By Mariana Budjeryn, Research Associate, Project on Managing the Atom, Harvard Kennedy School
Russia’s war against Ukraine continues to cause unspeakable, unimaginable suffering. By now, the word “tragedy” is firmly installed in the lexicon of the war and has become almost a cliche.
Journalists record tragedies in Ukraine in their many heartbreaking manifestations. Marking the first anniversary of the war in February 2023, U.S. President Joe Biden said, “This war was never a necessity; it’s a tragedy.”
The label of “tragedy” is liberally applied to most every development in this war. Russia’s breach of the Kakhovka dam on June 6, 2023, and the humanitarian and ecological disaster it caused was “the latest tragedy,” according to an Associated Press headline.
That “latest” was not the last: On June 27, a Russian missile strike on a pizzeria in Kramatorsk killed 12, among them Viktoria Amelina, a 37-year-old Ukrainian writer and researcher of Russian war crimes. Joining an outpouring of anguish and grief on social media, one commentator wrote of Russia’s deliberate targeting of Ukrainian civilians: “What Russia is doing is absolutely pointless, which makes it all the more tragic.”
Many more tragedies followed: the destruction of Odesa’s port infrastructure and UNESCO-protected Transfiguration Cathedral, a missile strike on an apartment building in Lviv in July and a massive missile attack on a number of Ukrainian cities in September. On October 5, a Russian missile strike in northeastern Ukraine reportedly killed 51 people attending a memorial service, which was “a terrible tragedy,” in the words of Ukrainian Interior Minister Ihor Klymenko.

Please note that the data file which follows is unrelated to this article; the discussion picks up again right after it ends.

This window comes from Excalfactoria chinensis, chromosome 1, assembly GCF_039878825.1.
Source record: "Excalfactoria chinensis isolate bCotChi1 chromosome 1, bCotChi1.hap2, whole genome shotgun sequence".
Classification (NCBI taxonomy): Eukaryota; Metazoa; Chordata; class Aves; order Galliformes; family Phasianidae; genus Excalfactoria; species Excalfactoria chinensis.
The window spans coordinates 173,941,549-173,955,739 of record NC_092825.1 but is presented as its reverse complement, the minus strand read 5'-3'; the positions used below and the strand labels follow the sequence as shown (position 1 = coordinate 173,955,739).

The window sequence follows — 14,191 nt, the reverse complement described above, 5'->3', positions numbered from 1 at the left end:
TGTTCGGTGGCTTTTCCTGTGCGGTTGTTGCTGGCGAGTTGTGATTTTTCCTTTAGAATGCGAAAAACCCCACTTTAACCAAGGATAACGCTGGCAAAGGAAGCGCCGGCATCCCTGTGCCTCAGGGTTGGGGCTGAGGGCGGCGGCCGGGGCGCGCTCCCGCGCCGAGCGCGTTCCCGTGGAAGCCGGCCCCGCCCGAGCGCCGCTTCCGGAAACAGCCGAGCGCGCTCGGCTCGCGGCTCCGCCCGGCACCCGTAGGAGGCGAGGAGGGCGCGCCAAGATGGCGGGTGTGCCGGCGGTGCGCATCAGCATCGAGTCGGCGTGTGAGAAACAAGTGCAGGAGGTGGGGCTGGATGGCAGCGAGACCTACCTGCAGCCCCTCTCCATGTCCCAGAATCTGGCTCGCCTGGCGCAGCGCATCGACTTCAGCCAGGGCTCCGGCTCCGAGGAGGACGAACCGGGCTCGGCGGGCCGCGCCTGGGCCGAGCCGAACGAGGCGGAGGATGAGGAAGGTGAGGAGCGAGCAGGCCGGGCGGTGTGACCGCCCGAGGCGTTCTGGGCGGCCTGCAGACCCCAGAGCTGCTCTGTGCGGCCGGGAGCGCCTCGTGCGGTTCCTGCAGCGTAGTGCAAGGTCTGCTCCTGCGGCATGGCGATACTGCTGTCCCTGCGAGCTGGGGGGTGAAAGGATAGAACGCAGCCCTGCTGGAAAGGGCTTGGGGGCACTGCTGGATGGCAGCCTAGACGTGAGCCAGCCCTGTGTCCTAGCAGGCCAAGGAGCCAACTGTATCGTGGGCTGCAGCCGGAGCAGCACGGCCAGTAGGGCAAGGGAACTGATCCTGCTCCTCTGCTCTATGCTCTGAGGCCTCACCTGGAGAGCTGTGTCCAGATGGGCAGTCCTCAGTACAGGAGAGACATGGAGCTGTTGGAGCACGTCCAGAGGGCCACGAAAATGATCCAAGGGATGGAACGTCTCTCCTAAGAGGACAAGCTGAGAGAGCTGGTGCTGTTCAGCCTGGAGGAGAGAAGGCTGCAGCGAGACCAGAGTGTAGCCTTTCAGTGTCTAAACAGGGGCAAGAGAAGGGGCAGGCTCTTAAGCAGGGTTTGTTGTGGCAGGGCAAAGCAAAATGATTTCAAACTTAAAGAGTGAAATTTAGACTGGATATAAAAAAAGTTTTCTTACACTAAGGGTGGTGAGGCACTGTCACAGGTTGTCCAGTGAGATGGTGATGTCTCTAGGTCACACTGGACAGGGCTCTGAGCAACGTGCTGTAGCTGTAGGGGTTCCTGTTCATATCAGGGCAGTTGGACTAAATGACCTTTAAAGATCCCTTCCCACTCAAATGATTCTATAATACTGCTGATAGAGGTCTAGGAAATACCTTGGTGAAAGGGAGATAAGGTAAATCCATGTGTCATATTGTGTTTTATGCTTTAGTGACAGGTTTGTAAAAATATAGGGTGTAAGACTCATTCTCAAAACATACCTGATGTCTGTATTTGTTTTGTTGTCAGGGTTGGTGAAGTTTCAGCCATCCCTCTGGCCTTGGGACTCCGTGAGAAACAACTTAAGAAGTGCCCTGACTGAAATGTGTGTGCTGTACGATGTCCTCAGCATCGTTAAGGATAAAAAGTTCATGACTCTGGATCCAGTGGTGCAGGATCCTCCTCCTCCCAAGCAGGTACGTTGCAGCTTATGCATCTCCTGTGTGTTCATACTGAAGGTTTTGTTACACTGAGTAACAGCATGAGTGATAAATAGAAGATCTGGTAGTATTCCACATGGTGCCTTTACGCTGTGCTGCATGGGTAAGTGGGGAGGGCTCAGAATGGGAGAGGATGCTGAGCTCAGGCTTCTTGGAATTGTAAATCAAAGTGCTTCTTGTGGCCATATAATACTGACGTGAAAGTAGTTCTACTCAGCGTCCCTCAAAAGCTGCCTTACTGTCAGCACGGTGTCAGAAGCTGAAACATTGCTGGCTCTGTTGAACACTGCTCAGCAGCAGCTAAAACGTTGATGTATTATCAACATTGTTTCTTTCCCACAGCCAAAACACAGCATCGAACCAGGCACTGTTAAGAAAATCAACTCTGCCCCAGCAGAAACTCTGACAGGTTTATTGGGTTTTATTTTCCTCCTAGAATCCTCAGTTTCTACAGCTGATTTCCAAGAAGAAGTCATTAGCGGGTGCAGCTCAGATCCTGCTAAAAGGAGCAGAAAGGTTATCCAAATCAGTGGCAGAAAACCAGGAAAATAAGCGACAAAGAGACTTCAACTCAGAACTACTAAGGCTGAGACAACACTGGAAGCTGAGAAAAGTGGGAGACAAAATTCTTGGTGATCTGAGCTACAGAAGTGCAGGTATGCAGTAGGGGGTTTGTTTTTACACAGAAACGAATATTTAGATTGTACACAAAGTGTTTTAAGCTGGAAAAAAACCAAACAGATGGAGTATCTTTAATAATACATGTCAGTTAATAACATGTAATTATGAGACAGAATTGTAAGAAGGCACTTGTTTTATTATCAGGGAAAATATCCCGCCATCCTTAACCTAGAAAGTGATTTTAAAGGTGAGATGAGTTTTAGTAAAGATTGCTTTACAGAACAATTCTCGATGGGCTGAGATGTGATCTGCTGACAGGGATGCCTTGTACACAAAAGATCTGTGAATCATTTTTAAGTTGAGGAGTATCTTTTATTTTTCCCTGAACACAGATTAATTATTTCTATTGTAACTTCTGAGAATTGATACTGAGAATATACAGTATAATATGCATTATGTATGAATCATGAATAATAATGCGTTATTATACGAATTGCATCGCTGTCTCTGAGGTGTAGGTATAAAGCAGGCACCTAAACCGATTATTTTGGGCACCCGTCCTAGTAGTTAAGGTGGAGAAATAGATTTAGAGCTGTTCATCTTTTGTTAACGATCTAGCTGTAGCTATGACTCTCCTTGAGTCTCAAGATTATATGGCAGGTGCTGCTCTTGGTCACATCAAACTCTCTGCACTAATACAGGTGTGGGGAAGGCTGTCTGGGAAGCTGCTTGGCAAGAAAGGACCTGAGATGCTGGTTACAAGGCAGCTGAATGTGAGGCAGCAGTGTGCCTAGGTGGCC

Tragedy is a word used ubiquitously by Ukraine empathizers discussing the horrors of the war in Ukraine. But, it turns out, the word tragedy is also popular with autocrats who are responsible for bringing those events about – but have no intention of admitting their responsibility.
Dictators and tragedy
In July 2014, after a Russian missile downed a Malaysia Airlines airliner over eastern Ukraine, killing 298 people, Russian President Vladimir Putin called the incident a tragedy, while denying Russian responsibility for it. When Russian opposition leader Boris Nemtsov was murdered in 2015, Putin referred to the “shame and tragedies” of political killings in Russia.
And in 2022, Putin unleashed an unprovoked war against Ukraine and then went on to call it “a shared tragedy” for both Ukraine and Russia.
Similar to Putin, Ukraine’s own former president, Moscow-supported kleptocrat Viktor Yanukovych, ousted by popular protests in 2014 and complicit in Russia’s annexation of the Ukrainian peninsula of Crimea that year, called the annexation a tragedy, denying that either he or Putin were responsible for the land grab.
Earlier, in 2006, Yanukovych, then in opposition, had insisted that the Holodomor of 1932-33, a famine that claimed the lives of about 4 million Ukrainians, was a tragedy, not a premeditated genocide orchestrated by Josef Stalin and his regime.
In dictators’ utterances, the invocation of tragedy is not incidental. Designating something a tragedy is meaningfully different than calling it an atrocity or a crime, for which the wrongdoer must be held responsible and punished. Calling it a tragedy serves to minimize the human responsibility, typically their own, from the causes of the “tragedy.”
Choosing words with care
Words are not just passive descriptions. They create meaning in the world and help people understand how to think about events. This is particularly true of abstract concepts we use in political conversation.